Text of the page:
MS&E students obtain employment in a relevant industrial or research activity to enhance professional experience, consistent with the degree program they are pursuing. Students submit a statement showing relevance to degree program along with offer letter to the Student Services Office before the start of the quarter, and a 2-3 page final report documenting the work done and relevance to degree program at the conclusion of the quarter. Students may take each course once. To receive a permission code to enroll, please submit this form: http://web.stanford.edu/~lcottle/forms/CPTapp.fb with statement and offer letter.
Terms: Aut, Win, Spr, Sum | Units: 1 | Grading: Satisfactory/No Credit

MS&E 208C: Practical Training

MS&E students obtain employment in a relevant industrial or research activity to enhance professional experience, consistent with the degree program they are pursuing. Students submit a statement showing relevance to degree program along with offer letter to the Student Services Office before the start of the quarter, and a 2-3 page final report documenting the work done and relevance to degree program at the conclusion of the quarter. Students may take each course once. To receive a permission code to enroll, please submit this form: http://web.stanford.edu/~lcottle/forms/CPTapp.fb with statement and offer letter.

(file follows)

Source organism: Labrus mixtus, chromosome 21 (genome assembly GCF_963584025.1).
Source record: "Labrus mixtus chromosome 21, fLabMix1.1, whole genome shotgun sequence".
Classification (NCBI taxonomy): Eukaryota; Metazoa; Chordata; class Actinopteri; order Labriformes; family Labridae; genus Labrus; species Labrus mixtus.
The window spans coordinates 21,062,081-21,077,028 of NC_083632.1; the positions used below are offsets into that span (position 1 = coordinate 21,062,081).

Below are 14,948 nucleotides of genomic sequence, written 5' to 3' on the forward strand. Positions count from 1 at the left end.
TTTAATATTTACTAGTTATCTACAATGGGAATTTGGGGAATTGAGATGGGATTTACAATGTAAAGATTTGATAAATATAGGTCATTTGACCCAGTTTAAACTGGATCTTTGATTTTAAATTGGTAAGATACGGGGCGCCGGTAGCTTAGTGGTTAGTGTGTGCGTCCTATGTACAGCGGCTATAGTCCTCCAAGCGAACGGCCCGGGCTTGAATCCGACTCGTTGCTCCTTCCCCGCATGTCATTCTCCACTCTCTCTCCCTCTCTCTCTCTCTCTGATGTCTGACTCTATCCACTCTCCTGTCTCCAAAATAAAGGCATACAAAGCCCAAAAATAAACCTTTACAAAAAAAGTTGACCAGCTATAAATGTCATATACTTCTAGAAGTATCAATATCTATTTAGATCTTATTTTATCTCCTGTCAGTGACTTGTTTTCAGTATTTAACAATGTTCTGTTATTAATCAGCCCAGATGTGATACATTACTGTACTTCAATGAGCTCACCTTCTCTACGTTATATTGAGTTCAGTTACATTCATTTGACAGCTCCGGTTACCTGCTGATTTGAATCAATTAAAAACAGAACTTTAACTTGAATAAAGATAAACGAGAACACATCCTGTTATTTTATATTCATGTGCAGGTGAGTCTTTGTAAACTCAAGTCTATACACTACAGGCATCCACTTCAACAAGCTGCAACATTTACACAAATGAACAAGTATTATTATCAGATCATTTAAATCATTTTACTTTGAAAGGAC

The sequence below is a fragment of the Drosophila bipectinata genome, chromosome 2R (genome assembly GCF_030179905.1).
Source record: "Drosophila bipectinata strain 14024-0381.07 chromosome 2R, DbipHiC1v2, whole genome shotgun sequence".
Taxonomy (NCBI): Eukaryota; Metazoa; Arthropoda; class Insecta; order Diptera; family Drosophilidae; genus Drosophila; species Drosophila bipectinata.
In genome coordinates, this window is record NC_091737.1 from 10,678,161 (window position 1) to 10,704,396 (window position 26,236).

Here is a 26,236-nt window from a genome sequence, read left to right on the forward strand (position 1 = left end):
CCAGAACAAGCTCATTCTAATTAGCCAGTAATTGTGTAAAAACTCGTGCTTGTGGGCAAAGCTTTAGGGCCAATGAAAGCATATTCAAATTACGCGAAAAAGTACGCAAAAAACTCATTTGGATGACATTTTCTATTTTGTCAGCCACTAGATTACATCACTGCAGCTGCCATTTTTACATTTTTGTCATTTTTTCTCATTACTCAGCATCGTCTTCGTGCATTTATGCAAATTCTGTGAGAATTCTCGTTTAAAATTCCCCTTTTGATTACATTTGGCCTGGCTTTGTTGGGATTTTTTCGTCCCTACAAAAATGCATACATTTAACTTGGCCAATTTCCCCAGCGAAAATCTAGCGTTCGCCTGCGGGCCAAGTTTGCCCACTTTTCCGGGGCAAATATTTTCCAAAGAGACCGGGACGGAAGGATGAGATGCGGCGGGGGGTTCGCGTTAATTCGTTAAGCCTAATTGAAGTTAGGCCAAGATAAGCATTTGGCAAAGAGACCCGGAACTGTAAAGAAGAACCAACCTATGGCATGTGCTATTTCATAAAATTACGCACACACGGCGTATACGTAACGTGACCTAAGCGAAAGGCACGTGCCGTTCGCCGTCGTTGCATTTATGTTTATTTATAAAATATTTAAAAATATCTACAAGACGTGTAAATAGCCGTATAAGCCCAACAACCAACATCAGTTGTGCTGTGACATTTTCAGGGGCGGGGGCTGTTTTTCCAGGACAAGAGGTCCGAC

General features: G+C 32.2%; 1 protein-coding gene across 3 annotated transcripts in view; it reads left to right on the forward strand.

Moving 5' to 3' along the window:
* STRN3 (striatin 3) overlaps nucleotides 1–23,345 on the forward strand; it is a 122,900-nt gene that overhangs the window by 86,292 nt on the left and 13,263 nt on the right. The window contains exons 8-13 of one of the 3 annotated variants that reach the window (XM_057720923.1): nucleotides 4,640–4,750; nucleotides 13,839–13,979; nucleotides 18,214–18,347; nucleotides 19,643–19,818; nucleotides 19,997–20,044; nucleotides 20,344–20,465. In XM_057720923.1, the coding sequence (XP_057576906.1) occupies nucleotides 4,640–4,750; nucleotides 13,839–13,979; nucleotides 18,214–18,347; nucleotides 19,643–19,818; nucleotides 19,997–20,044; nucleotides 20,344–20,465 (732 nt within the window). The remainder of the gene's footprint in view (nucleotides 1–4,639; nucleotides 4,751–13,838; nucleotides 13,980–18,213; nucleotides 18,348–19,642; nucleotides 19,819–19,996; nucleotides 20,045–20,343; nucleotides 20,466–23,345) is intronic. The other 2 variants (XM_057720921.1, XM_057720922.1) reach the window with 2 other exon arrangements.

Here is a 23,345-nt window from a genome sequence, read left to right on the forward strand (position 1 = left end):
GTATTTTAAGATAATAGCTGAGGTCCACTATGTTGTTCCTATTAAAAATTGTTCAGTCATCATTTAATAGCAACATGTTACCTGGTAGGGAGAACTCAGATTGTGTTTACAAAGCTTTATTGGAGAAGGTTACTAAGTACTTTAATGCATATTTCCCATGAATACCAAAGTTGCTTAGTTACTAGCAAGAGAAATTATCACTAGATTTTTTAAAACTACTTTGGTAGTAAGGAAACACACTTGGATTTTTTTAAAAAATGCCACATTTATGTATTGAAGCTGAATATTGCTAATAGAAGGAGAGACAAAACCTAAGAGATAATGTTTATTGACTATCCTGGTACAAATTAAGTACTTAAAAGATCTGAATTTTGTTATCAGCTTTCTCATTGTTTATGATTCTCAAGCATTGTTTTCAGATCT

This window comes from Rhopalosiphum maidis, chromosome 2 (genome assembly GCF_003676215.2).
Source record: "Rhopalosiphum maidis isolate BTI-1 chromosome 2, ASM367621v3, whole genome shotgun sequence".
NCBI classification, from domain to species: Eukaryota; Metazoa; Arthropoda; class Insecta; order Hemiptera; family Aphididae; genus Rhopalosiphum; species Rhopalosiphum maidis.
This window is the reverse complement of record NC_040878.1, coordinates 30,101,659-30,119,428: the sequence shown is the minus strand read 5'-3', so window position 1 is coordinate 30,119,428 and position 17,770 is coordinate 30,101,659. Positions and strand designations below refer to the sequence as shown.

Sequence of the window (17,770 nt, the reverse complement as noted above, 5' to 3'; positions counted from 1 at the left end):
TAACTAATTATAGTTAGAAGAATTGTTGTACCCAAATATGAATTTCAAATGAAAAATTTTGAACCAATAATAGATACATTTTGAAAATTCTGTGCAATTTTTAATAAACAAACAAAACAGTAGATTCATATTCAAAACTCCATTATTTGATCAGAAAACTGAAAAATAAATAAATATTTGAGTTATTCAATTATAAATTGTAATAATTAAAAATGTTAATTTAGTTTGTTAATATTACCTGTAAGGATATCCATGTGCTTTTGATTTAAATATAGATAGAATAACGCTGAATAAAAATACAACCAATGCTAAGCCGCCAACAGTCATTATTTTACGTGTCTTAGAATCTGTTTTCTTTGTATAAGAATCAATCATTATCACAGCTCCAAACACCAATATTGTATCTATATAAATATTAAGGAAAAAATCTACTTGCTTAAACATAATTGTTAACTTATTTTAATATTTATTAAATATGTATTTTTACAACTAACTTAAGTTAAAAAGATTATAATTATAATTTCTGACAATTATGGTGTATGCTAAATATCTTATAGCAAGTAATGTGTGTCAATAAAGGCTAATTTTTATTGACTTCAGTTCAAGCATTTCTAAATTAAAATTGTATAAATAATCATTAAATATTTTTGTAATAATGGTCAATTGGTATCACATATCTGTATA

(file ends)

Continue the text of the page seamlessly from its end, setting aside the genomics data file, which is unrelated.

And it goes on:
Terms: Aut, Win, Spr, Sum | Units: 1 | Grading: Satisfactory/No Credit

MS&E 208D: Practical Training

MS&E students obtain employment in a relevant industrial or research activity to enhance professional experience, consistent with the degree program they are pursuing. Students submit a statement showing relevance to degree program along with offer letter to the Student Services Office before the start of the quarter, and a 2-3 page final report documenting the work done and relevance to degree program at the conclusion of the quarter. Students may take each course once. To receive a permission code to enroll, please submit this form: http://web.stanford.edu/~lcottle/forms/CPTapp.fb with statement and offer letter.